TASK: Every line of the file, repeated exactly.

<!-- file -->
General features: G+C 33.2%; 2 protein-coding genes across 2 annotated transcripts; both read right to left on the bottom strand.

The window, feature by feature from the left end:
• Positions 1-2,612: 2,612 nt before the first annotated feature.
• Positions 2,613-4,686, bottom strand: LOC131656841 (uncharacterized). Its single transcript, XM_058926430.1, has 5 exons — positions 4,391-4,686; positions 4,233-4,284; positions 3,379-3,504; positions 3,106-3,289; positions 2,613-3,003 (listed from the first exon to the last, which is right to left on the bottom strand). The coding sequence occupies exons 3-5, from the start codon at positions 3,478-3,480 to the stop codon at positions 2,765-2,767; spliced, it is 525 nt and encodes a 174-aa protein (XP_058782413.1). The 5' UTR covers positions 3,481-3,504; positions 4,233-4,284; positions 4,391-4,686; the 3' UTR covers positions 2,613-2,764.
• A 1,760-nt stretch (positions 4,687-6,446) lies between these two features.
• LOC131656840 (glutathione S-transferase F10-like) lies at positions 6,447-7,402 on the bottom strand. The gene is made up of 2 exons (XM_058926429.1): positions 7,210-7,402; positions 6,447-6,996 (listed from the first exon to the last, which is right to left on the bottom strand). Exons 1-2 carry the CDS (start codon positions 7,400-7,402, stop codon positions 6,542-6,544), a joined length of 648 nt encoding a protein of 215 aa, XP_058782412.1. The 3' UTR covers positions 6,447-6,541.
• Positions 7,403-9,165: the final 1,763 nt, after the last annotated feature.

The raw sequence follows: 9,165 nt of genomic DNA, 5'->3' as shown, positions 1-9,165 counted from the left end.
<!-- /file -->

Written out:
General features: G+C 33.2%; 2 protein-coding genes across 2 annotated transcripts; both read right to left on the bottom strand.

The window, feature by feature from the left end:
• Positions 1-2,612: 2,612 nt before the first annotated feature.
• Positions 2,613-4,686, bottom strand: LOC131656841 (uncharacterized). Its single transcript, XM_058926430.1, has 5 exons — positions 4,391-4,686; positions 4,233-4,284; positions 3,379-3,504; positions 3,106-3,289; positions 2,613-3,003 (listed from the first exon to the last, which is right to left on the bottom strand). The coding sequence occupies exons 3-5, from the start codon at positions 3,478-3,480 to the stop codon at positions 2,765-2,767; spliced, it is 525 nt and encodes a 174-aa protein (XP_058782413.1). The 5' UTR covers positions 3,481-3,504; positions 4,233-4,284; positions 4,391-4,686; the 3' UTR covers positions 2,613-2,764.
• A 1,760-nt stretch (positions 4,687-6,446) lies between these two features.
• LOC131656840 (glutathione S-transferase F10-like) lies at positions 6,447-7,402 on the bottom strand. The gene is made up of 2 exons (XM_058926429.1): positions 7,210-7,402; positions 6,447-6,996 (listed from the first exon to the last, which is right to left on the bottom strand). Exons 1-2 carry the CDS (start codon positions 7,400-7,402, stop codon positions 6,542-6,544), a joined length of 648 nt encoding a protein of 215 aa, XP_058782412.1. The 3' UTR covers positions 6,447-6,541.
• Positions 7,403-9,165: the final 1,763 nt, after the last annotated feature.

The raw sequence follows: 9,165 nt of genomic DNA, 5'->3' as shown, positions 1-9,165 counted from the left end.